Shop now Shop now Shop now  Up to 70% Off Fashion  Shop all Amazon Fashion Cloud Drive Photos Shop now Learn More Shop now Shop now Shop Fire Shop Kindle Shop now Shop now Shop now
Or
Includes FREE MP3 version of this album.

More Options
Cherry Peel
 
Zoom
See larger image (with zoom)
 

Cherry Peel

17 Sept. 2013 | Format: MP3

7.99 (VAT included if applicable)
Buy the CD album for 11.88 and get the MP3 version for FREE. Does not apply to gift orders.
Provided by Amazon EU Srl. See Terms and Conditions for important information about costs that may apply for the MP3 version in case of returns and cancellations. Complete your purchase of the CD album to save the MP3 version to your Amazon music library.
Song Title
Time
Popularity  
30
1
2:35
30
2
2:36
30
3
3:30
30
4
2:37
30
5
2:57
30
6
2:07
30
7
2:22
30
8
1:51
30
9
2:34
30
10
2:45
30
11
1:52
30
12
2:16
30
13
1:51
30
14
4:55
Your Amazon Music account is currently associated with a different marketplace. To enjoy Prime Music, go to Your Music Library and transfer your account to Amazon.co.uk (UK).
  

Product details

Customer Reviews

4.3 out of 5 stars
5 star
1
4 star
2
3 star
0
2 star
0
1 star
0
See all 3 customer reviews
Share your thoughts with other customers

Top Customer Reviews

Format: Audio CD
If Oscar Wilde and Edward Lear collaborated on some amusing lyrics and stories, put them in time capsule to then be discovered by the Monkees in the late sixties who then ask Brian Wilson for a hand in putting them to some wacky music, then the result would probably sound a little like 'Of Montreal'.
This particular album is no way near as impressive as 'The Gay Parade' or 'Coquelicot Asleep in the Posies' and this is not surprising seeing as it is their first effort. Yet the charming qualities which can be found in the lastest albums can still be heard here. 'Everything disapear when you come around' display the quirky lyrics and arrangements which define 'Of Montreal', so do songs like 'Baby' and 'Tim I which you were a girl'.
'Cherry Peel' is a very roughly produced album, but this seems to add to the feel of it in some understated way .The instrumentation is much looser then in later albums (thats not to say it sounds amature) and this also gives us the feeling a home recorded album (which it is) and this makes for a much more intimate sound.
The melodies are as stunning as ever, the words are shamelessly inventive and although this is a low production album, an impressive ammount of inovation is shown.
So...yeah....buy it!
Comment One person found this helpful. Was this review helpful to you? Yes No Sending feedback...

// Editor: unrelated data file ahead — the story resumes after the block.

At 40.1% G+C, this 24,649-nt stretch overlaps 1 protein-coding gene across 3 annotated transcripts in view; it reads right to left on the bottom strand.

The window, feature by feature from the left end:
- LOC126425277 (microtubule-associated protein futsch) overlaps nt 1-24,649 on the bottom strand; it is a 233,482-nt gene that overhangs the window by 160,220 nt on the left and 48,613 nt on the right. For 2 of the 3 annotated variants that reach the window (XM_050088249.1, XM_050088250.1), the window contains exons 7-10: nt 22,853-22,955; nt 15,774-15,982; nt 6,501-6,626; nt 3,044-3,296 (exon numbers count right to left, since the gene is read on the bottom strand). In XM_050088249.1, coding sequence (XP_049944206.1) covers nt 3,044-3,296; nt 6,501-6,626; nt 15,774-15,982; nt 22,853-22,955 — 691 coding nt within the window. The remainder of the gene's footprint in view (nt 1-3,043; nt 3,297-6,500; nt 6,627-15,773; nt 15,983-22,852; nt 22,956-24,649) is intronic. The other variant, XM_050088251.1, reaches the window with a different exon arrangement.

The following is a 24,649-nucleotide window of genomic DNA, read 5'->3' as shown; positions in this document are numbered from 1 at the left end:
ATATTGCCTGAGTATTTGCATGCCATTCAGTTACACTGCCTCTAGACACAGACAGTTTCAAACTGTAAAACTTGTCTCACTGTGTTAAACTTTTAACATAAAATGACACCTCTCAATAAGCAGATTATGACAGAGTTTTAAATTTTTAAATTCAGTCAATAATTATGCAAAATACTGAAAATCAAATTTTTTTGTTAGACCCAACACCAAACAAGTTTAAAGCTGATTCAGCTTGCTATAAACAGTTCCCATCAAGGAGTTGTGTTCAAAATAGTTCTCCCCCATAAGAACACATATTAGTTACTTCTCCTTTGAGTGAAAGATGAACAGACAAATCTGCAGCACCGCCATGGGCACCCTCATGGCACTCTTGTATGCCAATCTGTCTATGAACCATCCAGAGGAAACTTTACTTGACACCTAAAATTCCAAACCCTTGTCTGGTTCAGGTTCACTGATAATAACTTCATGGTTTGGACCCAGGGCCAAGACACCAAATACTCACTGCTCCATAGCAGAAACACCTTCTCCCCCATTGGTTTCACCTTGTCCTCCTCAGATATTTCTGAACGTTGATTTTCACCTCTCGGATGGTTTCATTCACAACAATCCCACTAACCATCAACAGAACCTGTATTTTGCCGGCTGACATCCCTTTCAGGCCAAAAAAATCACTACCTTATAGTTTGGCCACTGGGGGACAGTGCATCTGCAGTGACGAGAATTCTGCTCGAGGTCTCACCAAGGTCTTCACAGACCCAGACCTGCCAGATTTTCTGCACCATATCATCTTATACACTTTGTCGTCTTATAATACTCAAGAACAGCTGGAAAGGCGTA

Thank you for your feedback.
Sorry, we failed to record your vote. Please try again
Report abuse
By EA Solinas HALL OF FAMETOP 500 REVIEWER on 8 Jan. 2006
Format: Audio CD
Of Montreal sprang into existance with their debut "Cherry Peel," but they might as well have called it "All You Need Is Love." It has cheery pop melodies and offbeat lyrics, but the most noticeable thing is the focus on love -- especially hearts-and-flowers, pounding-heart love.
It opens with "Everything Disappears When You Come Around," a charming acoustic ballad that is either really sweet or really disturbing, depending on how you feel about vanishing ears and headless birds. The vibe continues in songs like the electronic-tinged "I Can't Stop Your Memory," the rollicking "Don't Ask Me To Explain" and bizarre "Sleeping in the Beetle Bug."
The second half opens with a peculiar friendship/love ode that begins, "Tim, wish you were born a girl,/So I could've been your boyfriend." What follows is a mishmash of melancholy laments ("You looked in my eyes,/Then said, "I'm so sorry") and puppy-love songs, ending with the lines: "You've got a special gift./Do you see how you're changing the world/just by hanging around?" It doesn't get much more enchanting than that.
Love is something that seeps into almost every Of Montreal albums -- love, kissing, lovers, and relationships that either bloom or slowly decline. "Cherry Peel" is mostly on that subject, although it does dip into feel-good ditties here and there ("No matter how you died through winter,/In spring you're born again,/Your life might not be going good,/But spring helps you to pretend.")
The Elephant 6 bands are known for having a sort of sixties vibe. "Cherry Peel" has the sunniness from the best of the sixties pop, along with the sparkling multilayered melodies.
Read more ›
Comment Was this review helpful to you? Yes No Sending feedback...
Thank you for your feedback.
Sorry, we failed to record your vote. Please try again
Report abuse
Format: Audio CD Verified Purchase
its good
Comment Was this review helpful to you? Yes No Sending feedback...
Thank you for your feedback.
Sorry, we failed to record your vote. Please try again
Report abuse

Look for similar items by category